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Discovering Nanoscience

Science  31 Aug 2012:
Vol. 337, Issue 6098, pp. 1056-1057
DOI: 10.1126/science.1215151

The President's Council of Advisors on Science and Technology stresses the importance of adoption of empirically validated instructional practices, such as inquiry-based laboratory experiences, in higher education (1). The Exploring Gold Nanoparticles laboratory module employs an inquiry-based instructional tool called the Model-Observe-Reflect-Explain (MORE) Thinking Frame (2) to support student construction of evidence-based models of nanoparticles in introductory chemistry courses. Using MORE has been shown to enhance students' understanding of the nature of science and of scientific models compared with traditional teaching methods (3, 4).

Nanoparticles revealed.

Using laser pointers, students explore various mixtures, collecting evidence to inform their models. A laser shines on (A) a KMnO4 (aqueous) solution, (B) a fine suspension of AgCl in water, and (C) a HAuCl4 (aqueous) solution. (D) The three gold nanoparticle mixtures that students synthesize. (E) A laser shines on one of the gold nanoparticle mixtures. When probed with the laser, scattering is not observed in the solutions (A) and (C), but is observed in the colloidal mixtures (B) and (E).


The MORE Thinking Frame scaffolds students' thinking as they work to construct and evaluate evidence-based, molecular and/or nano-level models of chemical systems. A MORE module begins with a written, prelaboratory assignment (5) that prompts each student to describe his or her ideas about the system under study from macroscopic and molecular-level perspectives. This serves as the student's initial model. In writing their models, students are encouraged to reflect upon and articulate their own ideas, rather than to look up scientists' ideas. Next students conduct experiments in the laboratory (observe) and are explicitly prompted to reflect upon the implications of their observations as they relate to their initial model ideas. Students then refine their models and explain how their revised molecular-level ideas are consistent with the experimental evidence they collected.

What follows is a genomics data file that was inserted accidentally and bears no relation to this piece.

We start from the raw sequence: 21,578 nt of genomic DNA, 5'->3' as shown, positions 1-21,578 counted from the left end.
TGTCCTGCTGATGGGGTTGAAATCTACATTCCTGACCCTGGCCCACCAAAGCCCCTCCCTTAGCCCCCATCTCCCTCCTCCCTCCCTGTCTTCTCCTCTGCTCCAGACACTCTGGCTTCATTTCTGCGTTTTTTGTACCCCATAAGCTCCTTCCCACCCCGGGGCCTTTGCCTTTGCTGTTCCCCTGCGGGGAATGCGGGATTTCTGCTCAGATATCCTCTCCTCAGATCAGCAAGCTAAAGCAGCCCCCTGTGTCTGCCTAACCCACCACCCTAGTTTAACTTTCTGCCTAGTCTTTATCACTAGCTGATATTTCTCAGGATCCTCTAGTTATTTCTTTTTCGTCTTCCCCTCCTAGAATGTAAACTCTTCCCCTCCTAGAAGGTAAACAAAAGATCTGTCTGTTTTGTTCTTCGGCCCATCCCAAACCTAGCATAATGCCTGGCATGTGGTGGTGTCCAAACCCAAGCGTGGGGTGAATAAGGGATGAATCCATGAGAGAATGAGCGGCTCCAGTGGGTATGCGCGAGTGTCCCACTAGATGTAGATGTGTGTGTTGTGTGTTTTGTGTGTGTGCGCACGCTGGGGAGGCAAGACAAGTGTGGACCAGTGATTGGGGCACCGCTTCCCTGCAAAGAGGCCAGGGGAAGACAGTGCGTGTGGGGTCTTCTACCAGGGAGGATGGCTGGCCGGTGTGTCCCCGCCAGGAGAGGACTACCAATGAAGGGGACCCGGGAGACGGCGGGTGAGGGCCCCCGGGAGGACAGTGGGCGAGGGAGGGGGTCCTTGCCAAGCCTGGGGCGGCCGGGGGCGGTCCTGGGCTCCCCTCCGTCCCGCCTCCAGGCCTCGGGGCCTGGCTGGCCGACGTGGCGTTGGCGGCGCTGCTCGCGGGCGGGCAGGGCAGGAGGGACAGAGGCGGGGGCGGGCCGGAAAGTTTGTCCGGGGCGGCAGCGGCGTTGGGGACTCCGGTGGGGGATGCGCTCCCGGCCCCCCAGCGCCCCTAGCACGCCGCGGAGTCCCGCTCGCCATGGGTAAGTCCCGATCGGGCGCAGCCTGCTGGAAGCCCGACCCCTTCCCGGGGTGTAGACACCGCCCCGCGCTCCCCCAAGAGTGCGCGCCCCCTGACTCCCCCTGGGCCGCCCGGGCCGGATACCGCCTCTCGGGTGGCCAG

After completing an iteration of MORE, students apply MORE to a subsequent set of laboratory activities, which provides additional opportunities for them to refine their models. Each student presents a refined model, explains why it has (or has not) changed from his or her previous model, and proposes a generalized model that could be used to understand new situations. At the end of a module, each student proposes a next experiment that would help further refine or test his or her molecular-level model.

Although the MORE Thinking Frame is well-suited to guide students' thinking as they conduct original research, in our general chemistry laboratory course, we have more often applied it to investigations for which there is a fundamental, scientifically accepted model that has not yet been presented to students. Research has shown that instructional paradigms in which students first work to develop general rules or models, and expert ideas are presented only after students complete their investigations, promote deep understandings that facilitate transfer of learning [e.g., (6)]. Research in the context of another MORE module (7) indicates that student engagement in three thinking processes is strongly correlated with subsequent successful reasoning in new contexts. These include (i) constructing molecular-level models that are consistent with experimental evidence, (ii) reflecting accurately and completely on how one's own molecular-level ideas changed relative to previous ideas, and (iii) identifying evidence to justify model refinements as part of the reflection on how and why ideas changed.

Exploring Gold Nanoparticles is a MORE module that guides students to construct and refine their own evidence-based models of the structure and properties of colloidal gold nanoparticle systems (5). The initial model assignment provides students with a chemical equation for the synthesis of gold nanoparticles and asks them to describe what they expect to observe and what they think will happen on the molecular level. At the beginning of the first laboratory session, a few students present their initial models to the class, and the instructor facilitates a discussion in which students share their ideas. The instructor does not contribute ideas, but encourages students to think about what evidence they can collect in the laboratory to test their models. The vast majority of students initially expect to observe the formation of a shiny, bulk gold precipitate when synthesizing gold nanoparticles.